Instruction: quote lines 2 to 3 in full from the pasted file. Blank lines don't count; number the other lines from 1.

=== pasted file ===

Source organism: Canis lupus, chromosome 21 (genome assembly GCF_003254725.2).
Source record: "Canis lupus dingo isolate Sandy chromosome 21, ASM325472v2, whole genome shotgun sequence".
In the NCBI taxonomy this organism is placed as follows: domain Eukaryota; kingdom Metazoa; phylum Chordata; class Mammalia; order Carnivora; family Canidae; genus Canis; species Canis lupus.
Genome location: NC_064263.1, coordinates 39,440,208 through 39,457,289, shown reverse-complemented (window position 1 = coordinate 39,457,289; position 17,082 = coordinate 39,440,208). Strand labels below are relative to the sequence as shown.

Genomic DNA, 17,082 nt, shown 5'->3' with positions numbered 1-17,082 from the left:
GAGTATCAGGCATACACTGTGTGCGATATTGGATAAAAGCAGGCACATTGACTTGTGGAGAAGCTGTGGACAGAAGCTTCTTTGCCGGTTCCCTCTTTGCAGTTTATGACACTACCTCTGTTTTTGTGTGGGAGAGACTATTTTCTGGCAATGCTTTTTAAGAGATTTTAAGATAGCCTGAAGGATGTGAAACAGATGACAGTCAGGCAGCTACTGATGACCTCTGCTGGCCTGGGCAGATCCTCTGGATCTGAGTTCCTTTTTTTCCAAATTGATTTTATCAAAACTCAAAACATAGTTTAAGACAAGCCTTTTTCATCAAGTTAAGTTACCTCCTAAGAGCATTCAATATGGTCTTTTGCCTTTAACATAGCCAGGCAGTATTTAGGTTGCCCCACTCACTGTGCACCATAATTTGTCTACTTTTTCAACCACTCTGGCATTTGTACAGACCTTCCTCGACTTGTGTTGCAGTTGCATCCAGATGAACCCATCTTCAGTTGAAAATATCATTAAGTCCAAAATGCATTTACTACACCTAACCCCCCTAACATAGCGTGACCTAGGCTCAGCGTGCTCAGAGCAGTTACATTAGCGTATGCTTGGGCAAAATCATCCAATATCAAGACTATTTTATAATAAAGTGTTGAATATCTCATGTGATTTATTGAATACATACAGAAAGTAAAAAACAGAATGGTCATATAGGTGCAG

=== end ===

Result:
Source record: "Canis lupus dingo isolate Sandy chromosome 21, ASM325472v2, whole genome shotgun sequence".
In the NCBI taxonomy this organism is placed as follows: domain Eukaryota; kingdom Metazoa; phylum Chordata; class Mammalia; order Carnivora; family Canidae; genus Canis; species Canis lupus.